9. What is to be said of Israel’s eschatology—God’s first-loved on the earth (the Christian being His first-loved in heaven)? Israel is one of the prime examples of God’s faithfulness to His promises to man, which are a show off His love. The most significant emblem of His love is confirmed within the permanency of His work in a soul. A covenant made with God is never broken on His side. Those to whom He vows His love and promises will ever find them working on and in the souls of His recipients (e.g. Jer 31:1, 3, 31-33; Eze 36:26, 27), “drawing” them ever closer. This will be during the salvation of “all Israel” (Rom 11:26, 27), occurring in the final dispensation remaining on this old earth—the Millennium. “The people of God”—those among the unbelieving Jews—have been out of fellowship with Him since the coming of Christ, due to their rejection of Him; but nowhere is it written that they are out of union with Him. In fact, God’s unceasing show of repeatedly bringing them back to Himself is a demonstration of the inseparable union of His Covenant with them; and this same truth is the same concerning those within the son-ship of Christ! NC Heavenly Body In Ephesians 2 we have the description of the Gentile in a most deplorable condition of distance from God, and separation from all that He had chosen upon the earth. But the Cross of Christ has annihilated all such distinctions. It has proved that the favored Jew was, if possible, more iniquitous than the poor Gentile. They had rejected and crucified their own Messiah; and if there were any among the Jews more urgent for His death than others, it was the priests, and so it always is (most Jews still disbelieve that Jesus is the Son of God—NC). We need to take care what we sanction at the present hour. The Lord has brought out what His Church is. But the will of man has raked up the law of commandments out of the grave of Christ, and enacts it over again. This is what is found all through the Church today. It is inconceivable, except though realizing the wiles of Satan, how Christians can take up the peculiar institution of God to His people, in the face of such a chapter as this, where we find that all this is gone, even for the Jews who believe, by the authority of God. What a solemn proof of the present condition of the Church of God! The truth is plain enough: “Having abolished is His flesh the enmity, even the law of commandments contained in ordinances, for to make in Himself of twain one new man, so making peace; and that he might reconcile both unto God in one Body by the Cross, having slain the enmity thereby” (Eph 2:15, 16). To this figure of “one new man” Christians answer. You will find that such a state of things never was known during OT times, nor even during our Lord’s life on earth. It is only after His ascension that Jew and Gentile are united upon earth, and worship the Father on the same level. This is the Body of Christ, which is the Church. It is not merely that they are all believers, but they are members of Christ in heaven and of none another on earth. Of course, when we get to heaven, it will still be the Church; but it began here, and that with Christ crucified and ascended to heaven. When He thus takes His place there, the work follows of forming the Body, in union with the Head. All distinctions are gone, as far as its own sphere is concerned. The nature of the Church is most plain from this: “That He might reconcile both unto God in one Body by the Cross, having slain the enmity thereby”—which enmity was in the commandments of the law, which straightly and wholly separated one from the other. But Christ “came and preached peace to you which were afar off, and them which were nigh.” All is attributed to Him, because founded on the Cross; and it is Christ, by the Holy Spirit, who now proclaims this heavenly peace to the Gentiles once afar off, as well as to the hitherto favored Israel. Where this truth is known, men may preach Christ more or less, may be descanting much in general on the promises of God; but a Jew would do that; and to them especially it will be given by and by to sing the song that “the mercy of the Lord endures forever”—the great burden of the millennial Psalms. The practically Jewish position taken by most Christians makes them turn the Psalms of David into the staple of Christian communion, and the expression of their own condition before God. All Scripture is, of course, given of God for the profit and blessing of the believer. But am I to offer a bull and a goat, because of old it was commanded? To imitate Leviticus is one thing; to understand it is quite another. By faith “we establish the law” (Rom 3:31), but we are not under it. So, speaking about my walk as a Christian, Paul says that sin shall not have dominion over me, for I am not under the law, but under grace (under grace the old man cannot work in the believer to choose it, i.e. “dominate,” because God “works in you” to ever please Him instead—NC). The Christian is under the law for nothing whatever, because he is in Christ dead and risen. The Lord Jesus was under it once. He passed out of its realm on the Cross; and my association with Him begins thenceforth. I am united to the Lord Jesus Christ in heaven, not on earth (His presence is at the right hand of the Father, but His “life” – Col 3:4 - is here by the Spirit—NC). What has He in heaven to do with the law? Hence we are said to be under grace, not law. One’s walk is amazingly lowered where a mistake is made about it; and Satan tries to bring in the law after believing, if he cannot pervert it to hinder believing. Here, then, it is peace that is preached “to you who were afar off, and to them that were nigh. For through Him we both have access by on Spirit unto the Father.” There, instead of the law, which drew a distinction between Jew and Gentile, the Holy Spirit unites them on a common ground, and puts them in a common relationship as sons, having to do with the Father. This is our position. When God was acting as a governor, He chose a nation; He had His own servants. But now, when He has a family, all that order of things vanishes. He has His children, and wants to have them near Him. The end of all Jewish form of holy places and days, of priesthood and of sacrifice, was the Cross of Christ. God is no longer dealing with men by a visible and sensual religion. The Holy Spirit sent down from heaven leads the children of God to “draw near” to their Father. How can a Christian acknowledge that this is what God had given to guide him, and yet be found taking part, were it only by his presence, in that which is positively Jewish? What God has provided for the Jew, and what He enjoins upon the Christian are very different things. What He presses upon the Christian is far more cutting to the old man and more honoring to Christ than anything that He ever did or will give to Israel. The Father has brought us as His family to Himself, and through Christ we “have access by one Spirit unto the Father” (Eph 2:18)—we both—Jew and Gentile. How far are we carrying that out? Are we to sanction the unbelief that turns back to “the weak and beggarly elements of the world” (Gal 4:9, which is a continuation of verses 2-4, and is in reference to “the law of commandments contained in ordinances” - Eph 2:15; esp. those in the ceremonial law “because they could not give life, righteousness, peace, joy, comfort, and salvation” (John Gill – i.e. Heb 7:19)? Or are we cleaving only to the glorified Lord Jesus, worshiping “the Father in the Spirit” (Jhn 4:23)? We may suffer, if faithful to grace and truth; but happy are we, if it be so (1Pe 3:14). Scripture confines the Body, the Church, to that which followed the death, resurrection and ascension of the Lord Jesus, and makes it depend on the Spirit of Christ (Rom 8:9; 1Pe 1:11) sent down to form them into one Body upon the earth. “In whom ye also are builded together for a habitation of God through the Spirit” (Eph 2:21, 22). God had once a dwelling-place on earth—the temple; and there He dwelt, not by the Spirit, but in a visible manner (angel - Exo 23:20; Num 20:16—NC). Now He dwells on earth in a more blessed way still, even through the Spirit. The Holy Spirit constitutes the saints divine habitation and unites them as one Body. What a truth! It is plain that the Father intends that we should walk faithfully in the truth, and according to “Christ who is our Life” (Col 3:4). — William Kelly (1821 – 1906)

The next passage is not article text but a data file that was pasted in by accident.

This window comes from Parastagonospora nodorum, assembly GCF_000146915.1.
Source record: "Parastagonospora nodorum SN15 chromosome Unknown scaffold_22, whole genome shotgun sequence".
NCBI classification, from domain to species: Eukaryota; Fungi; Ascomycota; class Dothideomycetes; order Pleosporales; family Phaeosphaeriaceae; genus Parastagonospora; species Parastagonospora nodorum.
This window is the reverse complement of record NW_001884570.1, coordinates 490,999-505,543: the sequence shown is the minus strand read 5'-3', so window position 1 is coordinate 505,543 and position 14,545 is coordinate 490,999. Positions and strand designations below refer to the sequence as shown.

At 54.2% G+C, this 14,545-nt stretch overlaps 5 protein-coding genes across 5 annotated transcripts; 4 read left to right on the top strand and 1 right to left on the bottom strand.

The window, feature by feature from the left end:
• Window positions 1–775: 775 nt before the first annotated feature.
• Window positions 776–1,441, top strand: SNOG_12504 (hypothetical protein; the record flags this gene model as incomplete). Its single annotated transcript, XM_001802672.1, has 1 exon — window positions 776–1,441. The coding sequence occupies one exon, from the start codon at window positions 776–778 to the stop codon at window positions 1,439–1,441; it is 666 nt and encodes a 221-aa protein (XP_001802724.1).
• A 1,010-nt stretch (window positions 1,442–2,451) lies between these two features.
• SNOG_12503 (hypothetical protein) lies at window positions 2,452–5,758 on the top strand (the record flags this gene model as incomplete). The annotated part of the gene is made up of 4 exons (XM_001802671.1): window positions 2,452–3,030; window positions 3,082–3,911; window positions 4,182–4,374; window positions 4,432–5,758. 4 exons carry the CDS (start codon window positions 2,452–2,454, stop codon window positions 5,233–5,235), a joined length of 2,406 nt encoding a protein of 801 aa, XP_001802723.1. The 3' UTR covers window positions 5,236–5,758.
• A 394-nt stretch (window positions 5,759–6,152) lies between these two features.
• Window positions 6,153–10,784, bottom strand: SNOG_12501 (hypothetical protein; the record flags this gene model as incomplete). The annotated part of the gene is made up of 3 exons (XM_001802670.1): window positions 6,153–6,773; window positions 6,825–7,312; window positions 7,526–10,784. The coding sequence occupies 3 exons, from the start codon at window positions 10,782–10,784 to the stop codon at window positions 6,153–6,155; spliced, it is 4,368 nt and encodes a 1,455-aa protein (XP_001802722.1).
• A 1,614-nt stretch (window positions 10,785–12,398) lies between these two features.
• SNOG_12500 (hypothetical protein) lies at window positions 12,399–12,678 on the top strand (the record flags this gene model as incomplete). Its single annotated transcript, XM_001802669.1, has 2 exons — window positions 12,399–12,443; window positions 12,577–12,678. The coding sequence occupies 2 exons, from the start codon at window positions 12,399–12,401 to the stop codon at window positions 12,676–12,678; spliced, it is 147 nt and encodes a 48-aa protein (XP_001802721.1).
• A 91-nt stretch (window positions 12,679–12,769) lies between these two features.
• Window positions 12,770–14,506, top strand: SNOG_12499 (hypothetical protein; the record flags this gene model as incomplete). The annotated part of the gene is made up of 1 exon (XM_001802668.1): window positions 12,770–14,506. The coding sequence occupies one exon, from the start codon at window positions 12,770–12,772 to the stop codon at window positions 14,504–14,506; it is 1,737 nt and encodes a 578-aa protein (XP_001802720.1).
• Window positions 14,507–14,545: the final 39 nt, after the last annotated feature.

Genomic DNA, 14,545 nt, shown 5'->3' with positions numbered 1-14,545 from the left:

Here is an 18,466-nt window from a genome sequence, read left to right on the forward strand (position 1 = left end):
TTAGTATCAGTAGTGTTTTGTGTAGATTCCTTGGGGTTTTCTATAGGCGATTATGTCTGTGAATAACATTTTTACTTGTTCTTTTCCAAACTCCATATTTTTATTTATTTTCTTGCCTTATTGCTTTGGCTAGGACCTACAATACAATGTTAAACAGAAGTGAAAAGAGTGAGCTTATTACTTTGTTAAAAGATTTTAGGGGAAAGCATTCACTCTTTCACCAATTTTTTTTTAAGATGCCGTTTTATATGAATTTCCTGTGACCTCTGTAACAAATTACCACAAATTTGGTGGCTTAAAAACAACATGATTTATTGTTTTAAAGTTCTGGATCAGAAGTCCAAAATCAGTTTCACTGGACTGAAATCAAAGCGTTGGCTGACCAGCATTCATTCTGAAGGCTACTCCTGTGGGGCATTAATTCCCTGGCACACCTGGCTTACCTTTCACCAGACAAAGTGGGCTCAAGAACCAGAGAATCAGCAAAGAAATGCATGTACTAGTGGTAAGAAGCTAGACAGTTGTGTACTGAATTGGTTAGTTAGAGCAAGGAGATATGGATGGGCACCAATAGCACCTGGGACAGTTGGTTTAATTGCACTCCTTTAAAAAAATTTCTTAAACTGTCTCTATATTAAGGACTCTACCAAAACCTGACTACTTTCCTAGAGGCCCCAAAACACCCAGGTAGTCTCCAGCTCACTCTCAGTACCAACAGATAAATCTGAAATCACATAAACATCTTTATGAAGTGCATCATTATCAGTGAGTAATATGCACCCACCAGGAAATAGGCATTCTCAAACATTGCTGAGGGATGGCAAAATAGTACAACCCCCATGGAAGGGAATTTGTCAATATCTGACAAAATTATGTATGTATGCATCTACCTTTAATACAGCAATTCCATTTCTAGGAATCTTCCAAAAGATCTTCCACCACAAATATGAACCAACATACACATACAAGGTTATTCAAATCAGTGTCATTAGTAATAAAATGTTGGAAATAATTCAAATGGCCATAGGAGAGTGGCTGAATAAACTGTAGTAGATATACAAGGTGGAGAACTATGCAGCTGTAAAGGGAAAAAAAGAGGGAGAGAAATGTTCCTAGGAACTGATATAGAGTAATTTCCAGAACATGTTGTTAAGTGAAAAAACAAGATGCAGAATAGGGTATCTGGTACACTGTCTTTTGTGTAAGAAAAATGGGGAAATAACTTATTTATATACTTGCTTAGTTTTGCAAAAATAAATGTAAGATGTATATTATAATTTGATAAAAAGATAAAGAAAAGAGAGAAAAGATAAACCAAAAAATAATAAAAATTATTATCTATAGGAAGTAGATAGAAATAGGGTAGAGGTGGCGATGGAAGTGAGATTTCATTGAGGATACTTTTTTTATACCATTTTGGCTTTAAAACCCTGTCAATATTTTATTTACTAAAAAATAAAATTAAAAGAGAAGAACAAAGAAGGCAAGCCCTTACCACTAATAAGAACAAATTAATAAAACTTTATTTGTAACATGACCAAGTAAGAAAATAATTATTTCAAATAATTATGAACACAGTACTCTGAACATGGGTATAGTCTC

10. No matter how well maintained we are at disallowing our problems to escalate into “troubles” (Jhn 14:1, 27), there will always be prearranged difficulties in the way. Though sovereignly controlled (Ro 8:28), they will require “enduring” (2Ti 2:3), by “casting all your care on Him” (1Pe 5:7); and the greatest result here is that “your heart” will be “kept” and “ruled” via “the peace of God” (Phl 4:7; Col 3:15). May God’s Spirit give us to thoughtful (especially in the trials that must come and go) of our position (presently and eternally in the “Father’s hand” - Jhn 10:29), more than of our condition (infirmities - Heb 4:15). Though it is the enduring of our condition that produces the greatest growth in Christ’s image, and is also by which we glorify God the most, we are to be mindful, as much as lies within us, on the Father and the Son, and on where They are—which is where we will unfailingly be (Col 3:1, 2). NC Life There, Death Here There are two things which constitute a saint’s happiness according as they are known simultaneously. The one is, that he has a home and life outside this scene (Eph 2:6); the other, that he has a grave and dies in this scene (2Co 4:11). If I have no a home—a retreat, known to my soul in heaven, and an assured sense that the Lord Jesus is my life there—I must, like the raven, though once in the ark, seek for something to solace me here. The real reason why I find it hard that my only possession here should be a grave, is that I have not an abiding realization of my home in heaven, of enjoying life there in all its wondrous perennial virtues and delights (if we understand rebirth to be permanent—NC). If I do not walk in the truth, the path of wisdom, I am made to encounter rebuffs and rebukes (Heb 12:6) in order to force me into the way, which is the one of pleasantness and peace. The truth is, we have a home in heaven and the Lord Jesus is our life there; and if this be not simply enjoyed, there will be an attempt to modify the desolation here (which is to be endured, not avoided - 1Co 13:7; 2Ti 2:3; Heb 6:15—NC), and an inability to interpret the varied inroads which death makes on us (for our good—NC). It is plain that if I have a home and life outside this scene, I cannot have either in it. Consequently, as I enjoy by faith the one, I see that it is only consistent that there should be neither here, and I become a Caleb, and find a throne in Hebron, where my Father Abraham had only a grave! There is death before quickening (which lies between this body and the one “that shall be” 1Co 15:37—NC), though we through Christ enjoy the quickening (spiritual death and resurrection at rebirth—NC) before we die morally; but it is as we die, that we are confirmed in life. The proof that I enjoy my home and life in heaven is shown in the way that I accept the grave here. If I am walking by faith, nothing visible will suit me, for the visible comes not within the domain of faith. A man who has emigrated and found a new home, and happy associations, does not lament that the sea rolls between him and his former domicile of sorrow and privation; but if his satisfaction in the new home flags, he will sigh for the old. So it is with the saint, when his faith and enjoyment in his home above wane, like Israel in the wilderness, he remembers and longs for the “choice” things of Egypt (Num 11:5). Every growth begins in summer, and the stronger it grows in summer, the better it is prepared for winter. The defect in souls is, not that they bear the winter so badly, but that they have enjoyed the summer so little. They have not made their own of the season and clime which is suited for them, and without which there is no growth, so they are not prepared for the winter. Hence there is an effort to assuage the bitterness of winter when it comes, instead of having, like the ant, prepared in summer for the trials of winter (Pro 6:6-8). The growth is in summer—the endurance is in winter. Summer is my home and lifetime (heavenly life—NC), winter is the testing (earthly life—NC) time. If I have known the bright happy sunshine of the summer, I am invigorated and ready for the dark bleak days of winter. Fine days in winter add really nothing to my growth. It is when winter is past and the rain and snow over and gone, that the flowers appear and singing of the birds is heard. It is the one who does not know that the summer is his only season, his only time for growth and fruitfulness, that pines for mild weather in winter. Properly you are the dove who has found a retreat in the ark, and from thence you can fly out and survey the wave of death rolling over the earth, and accepting it, return again to the ark, and to the hand that is stretched out to receive you to the retreat which He has formed for you, and you for it. — J B Stoney